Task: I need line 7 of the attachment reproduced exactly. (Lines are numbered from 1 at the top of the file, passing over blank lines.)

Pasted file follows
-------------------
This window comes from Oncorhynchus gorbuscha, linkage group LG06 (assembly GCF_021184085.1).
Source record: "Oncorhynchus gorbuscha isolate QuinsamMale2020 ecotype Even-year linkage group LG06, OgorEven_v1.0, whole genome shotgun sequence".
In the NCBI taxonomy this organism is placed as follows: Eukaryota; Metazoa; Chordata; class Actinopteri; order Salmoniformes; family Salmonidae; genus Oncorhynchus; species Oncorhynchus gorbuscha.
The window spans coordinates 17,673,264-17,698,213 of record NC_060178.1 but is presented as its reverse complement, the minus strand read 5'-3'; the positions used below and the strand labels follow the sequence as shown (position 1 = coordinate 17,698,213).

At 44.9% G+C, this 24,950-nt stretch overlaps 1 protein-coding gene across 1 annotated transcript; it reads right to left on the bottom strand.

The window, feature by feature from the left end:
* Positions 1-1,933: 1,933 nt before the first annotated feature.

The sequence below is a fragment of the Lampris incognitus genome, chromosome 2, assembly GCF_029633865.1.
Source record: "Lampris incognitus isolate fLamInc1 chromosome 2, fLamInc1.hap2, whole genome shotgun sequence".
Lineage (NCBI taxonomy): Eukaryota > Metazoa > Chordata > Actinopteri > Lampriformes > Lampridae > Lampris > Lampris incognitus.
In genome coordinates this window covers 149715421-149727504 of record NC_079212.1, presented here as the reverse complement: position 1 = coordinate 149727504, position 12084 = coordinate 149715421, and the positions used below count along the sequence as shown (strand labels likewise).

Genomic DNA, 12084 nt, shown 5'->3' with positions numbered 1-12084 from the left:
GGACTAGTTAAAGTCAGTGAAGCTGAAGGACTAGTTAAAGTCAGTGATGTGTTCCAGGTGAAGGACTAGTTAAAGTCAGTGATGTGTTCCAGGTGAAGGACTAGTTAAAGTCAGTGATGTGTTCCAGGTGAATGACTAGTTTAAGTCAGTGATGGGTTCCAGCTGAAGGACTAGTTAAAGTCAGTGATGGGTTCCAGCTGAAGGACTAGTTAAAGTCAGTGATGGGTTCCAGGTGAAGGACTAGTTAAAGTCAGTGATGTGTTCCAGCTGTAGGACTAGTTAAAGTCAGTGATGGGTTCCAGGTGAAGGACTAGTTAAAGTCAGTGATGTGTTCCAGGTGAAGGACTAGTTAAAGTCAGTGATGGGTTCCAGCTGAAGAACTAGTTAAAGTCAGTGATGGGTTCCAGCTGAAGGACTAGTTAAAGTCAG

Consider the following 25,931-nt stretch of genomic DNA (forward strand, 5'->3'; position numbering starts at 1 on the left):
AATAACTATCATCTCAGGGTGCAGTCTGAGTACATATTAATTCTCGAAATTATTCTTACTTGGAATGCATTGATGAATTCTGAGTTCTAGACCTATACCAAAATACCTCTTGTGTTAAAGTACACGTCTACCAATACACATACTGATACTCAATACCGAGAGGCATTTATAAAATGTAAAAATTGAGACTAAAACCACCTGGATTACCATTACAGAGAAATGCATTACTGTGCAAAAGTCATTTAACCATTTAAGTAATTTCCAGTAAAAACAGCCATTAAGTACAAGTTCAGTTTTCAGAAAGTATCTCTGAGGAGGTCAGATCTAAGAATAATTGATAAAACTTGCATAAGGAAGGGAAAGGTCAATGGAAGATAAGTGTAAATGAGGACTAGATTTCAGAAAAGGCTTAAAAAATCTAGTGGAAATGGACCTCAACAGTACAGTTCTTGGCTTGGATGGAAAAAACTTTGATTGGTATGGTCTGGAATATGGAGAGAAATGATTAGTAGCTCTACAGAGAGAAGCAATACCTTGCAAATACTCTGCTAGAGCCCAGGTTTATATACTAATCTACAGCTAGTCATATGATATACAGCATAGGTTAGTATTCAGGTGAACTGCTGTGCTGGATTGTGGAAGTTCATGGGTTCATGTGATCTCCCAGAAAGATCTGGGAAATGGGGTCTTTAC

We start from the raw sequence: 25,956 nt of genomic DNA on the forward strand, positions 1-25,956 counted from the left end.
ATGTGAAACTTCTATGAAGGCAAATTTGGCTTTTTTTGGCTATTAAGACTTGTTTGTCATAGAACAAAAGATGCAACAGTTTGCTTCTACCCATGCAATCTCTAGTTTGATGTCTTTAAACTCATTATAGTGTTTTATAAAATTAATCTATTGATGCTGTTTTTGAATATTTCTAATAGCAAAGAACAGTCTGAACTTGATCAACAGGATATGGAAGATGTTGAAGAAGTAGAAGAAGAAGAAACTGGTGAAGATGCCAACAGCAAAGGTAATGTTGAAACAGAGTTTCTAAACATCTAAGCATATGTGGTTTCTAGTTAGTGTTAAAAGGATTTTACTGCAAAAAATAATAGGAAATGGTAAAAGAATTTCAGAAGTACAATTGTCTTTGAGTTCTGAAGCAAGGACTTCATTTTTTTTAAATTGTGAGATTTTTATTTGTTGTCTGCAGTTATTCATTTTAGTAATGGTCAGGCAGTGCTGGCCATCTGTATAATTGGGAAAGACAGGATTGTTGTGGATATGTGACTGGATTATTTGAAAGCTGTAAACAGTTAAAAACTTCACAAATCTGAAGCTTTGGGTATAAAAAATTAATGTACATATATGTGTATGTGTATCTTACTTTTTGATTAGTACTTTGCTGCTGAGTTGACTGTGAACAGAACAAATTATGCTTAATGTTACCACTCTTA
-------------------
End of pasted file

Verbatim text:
* Positions 1-1,933: 1,933 nt before the first annotated feature.